The Liars are thick as thieves each summer, and the book is rich with the smells and sounds of that epic season, when it seems that each sense is heightened not only by the weather and physical surroundings but also by adolescence and the sense that nothing is ever as important as when you are a teenager. There is a lot of commentary about the family, and the daughters’ infighting and currying favor with the rich grandfather, who controls the pursestrings and the inheritances. Gat serves as the Liars’ conscience: he is the one that points out that Cady never bothers to learn the names of the help and raises questions about income redistribution and the fundamental unfairness of property ownership.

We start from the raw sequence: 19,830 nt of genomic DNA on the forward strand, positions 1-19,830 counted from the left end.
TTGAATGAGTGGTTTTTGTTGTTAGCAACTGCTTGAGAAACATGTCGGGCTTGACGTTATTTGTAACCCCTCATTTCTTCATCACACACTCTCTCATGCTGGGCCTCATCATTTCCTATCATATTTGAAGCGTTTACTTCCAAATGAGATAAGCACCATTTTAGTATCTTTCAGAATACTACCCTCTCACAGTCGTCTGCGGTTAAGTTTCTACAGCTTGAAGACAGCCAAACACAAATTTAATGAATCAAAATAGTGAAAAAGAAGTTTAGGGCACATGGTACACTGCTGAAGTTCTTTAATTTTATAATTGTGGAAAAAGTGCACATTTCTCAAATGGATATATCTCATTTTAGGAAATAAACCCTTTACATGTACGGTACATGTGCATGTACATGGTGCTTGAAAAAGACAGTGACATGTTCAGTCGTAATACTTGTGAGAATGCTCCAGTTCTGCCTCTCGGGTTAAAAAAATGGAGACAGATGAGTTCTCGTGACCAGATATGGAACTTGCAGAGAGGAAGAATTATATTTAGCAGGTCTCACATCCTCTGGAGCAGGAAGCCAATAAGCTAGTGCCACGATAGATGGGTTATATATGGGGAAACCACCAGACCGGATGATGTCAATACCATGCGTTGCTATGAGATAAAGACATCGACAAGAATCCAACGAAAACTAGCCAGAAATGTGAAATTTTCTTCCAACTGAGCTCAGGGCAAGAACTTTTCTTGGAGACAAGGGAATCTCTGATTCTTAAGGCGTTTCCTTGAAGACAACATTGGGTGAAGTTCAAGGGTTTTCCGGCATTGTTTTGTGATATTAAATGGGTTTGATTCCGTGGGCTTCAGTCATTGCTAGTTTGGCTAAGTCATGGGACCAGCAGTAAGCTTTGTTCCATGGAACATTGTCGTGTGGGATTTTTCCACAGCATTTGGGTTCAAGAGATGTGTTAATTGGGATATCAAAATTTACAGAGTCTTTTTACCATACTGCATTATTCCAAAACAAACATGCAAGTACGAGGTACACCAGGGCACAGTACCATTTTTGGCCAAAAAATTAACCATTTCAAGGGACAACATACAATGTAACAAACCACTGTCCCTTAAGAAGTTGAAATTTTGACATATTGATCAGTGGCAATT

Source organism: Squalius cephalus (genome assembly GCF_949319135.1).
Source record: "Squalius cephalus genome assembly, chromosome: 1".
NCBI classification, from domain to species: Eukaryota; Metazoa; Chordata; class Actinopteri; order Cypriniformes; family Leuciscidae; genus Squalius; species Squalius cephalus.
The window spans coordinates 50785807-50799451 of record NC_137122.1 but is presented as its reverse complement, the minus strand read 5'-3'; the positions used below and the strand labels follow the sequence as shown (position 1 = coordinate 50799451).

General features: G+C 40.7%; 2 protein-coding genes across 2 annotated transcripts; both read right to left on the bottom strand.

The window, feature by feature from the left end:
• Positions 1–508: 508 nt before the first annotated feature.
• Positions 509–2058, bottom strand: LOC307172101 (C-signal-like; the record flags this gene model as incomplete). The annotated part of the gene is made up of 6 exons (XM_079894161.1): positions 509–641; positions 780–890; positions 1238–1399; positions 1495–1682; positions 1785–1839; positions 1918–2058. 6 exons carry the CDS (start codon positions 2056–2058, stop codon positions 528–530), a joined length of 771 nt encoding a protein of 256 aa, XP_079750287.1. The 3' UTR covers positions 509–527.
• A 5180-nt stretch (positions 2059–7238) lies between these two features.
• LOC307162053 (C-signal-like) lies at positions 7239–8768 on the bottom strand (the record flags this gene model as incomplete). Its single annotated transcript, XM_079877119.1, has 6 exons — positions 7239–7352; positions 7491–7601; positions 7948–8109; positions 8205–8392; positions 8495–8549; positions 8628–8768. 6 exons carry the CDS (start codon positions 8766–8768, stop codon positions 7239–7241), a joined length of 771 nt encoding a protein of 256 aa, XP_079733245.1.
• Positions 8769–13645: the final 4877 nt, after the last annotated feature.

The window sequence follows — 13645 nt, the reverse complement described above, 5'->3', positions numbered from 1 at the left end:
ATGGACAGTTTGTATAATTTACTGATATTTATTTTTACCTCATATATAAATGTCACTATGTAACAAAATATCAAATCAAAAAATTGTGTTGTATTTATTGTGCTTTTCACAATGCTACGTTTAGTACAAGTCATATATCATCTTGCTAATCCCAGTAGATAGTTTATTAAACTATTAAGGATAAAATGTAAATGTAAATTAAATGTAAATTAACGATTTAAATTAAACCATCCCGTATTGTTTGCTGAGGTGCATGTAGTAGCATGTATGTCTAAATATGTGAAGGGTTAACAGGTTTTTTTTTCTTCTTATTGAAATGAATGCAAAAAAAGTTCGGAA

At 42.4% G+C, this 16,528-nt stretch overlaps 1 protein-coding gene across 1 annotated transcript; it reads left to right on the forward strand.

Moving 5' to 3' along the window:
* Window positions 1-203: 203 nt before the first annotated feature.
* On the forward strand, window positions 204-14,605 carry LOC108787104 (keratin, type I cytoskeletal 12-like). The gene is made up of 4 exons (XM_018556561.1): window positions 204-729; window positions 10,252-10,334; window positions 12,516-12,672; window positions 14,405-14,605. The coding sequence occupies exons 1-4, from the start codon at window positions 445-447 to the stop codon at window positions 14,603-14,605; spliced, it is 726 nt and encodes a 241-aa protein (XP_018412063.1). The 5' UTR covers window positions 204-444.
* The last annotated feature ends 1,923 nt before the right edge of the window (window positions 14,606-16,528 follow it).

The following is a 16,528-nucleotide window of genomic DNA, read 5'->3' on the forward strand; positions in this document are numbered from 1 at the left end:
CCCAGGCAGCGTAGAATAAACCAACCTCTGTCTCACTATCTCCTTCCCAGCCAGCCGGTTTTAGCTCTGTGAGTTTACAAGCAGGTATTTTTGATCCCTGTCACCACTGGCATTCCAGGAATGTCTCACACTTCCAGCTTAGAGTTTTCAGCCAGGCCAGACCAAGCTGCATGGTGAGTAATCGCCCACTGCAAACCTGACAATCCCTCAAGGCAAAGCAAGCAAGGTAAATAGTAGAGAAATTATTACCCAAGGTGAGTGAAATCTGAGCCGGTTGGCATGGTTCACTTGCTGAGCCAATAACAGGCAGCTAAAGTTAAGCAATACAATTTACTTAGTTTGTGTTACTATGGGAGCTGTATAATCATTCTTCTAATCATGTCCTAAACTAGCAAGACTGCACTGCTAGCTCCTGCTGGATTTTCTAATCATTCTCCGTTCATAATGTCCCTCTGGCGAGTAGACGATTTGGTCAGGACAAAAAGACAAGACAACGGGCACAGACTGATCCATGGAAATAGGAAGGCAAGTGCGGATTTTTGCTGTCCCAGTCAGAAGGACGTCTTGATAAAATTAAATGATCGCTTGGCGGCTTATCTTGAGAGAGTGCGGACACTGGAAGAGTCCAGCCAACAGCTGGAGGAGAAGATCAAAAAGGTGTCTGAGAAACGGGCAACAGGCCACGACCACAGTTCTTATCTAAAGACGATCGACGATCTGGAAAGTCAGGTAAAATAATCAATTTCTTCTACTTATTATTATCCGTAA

Something happens during that fateful Summer Fifteen, however, when Cady finds herself in the ocean one night, barely dressed, with a head injury so severe that she leaves the island for the rest of the summer and doesn’t return for two years. What happened that night? Why was she on the beach by herself, and why can’t she remember anything about it? Why won’t her cousins and Gat (which whom she is in love) engage with her and fill her in on what they remember?

SPOILER ALERT.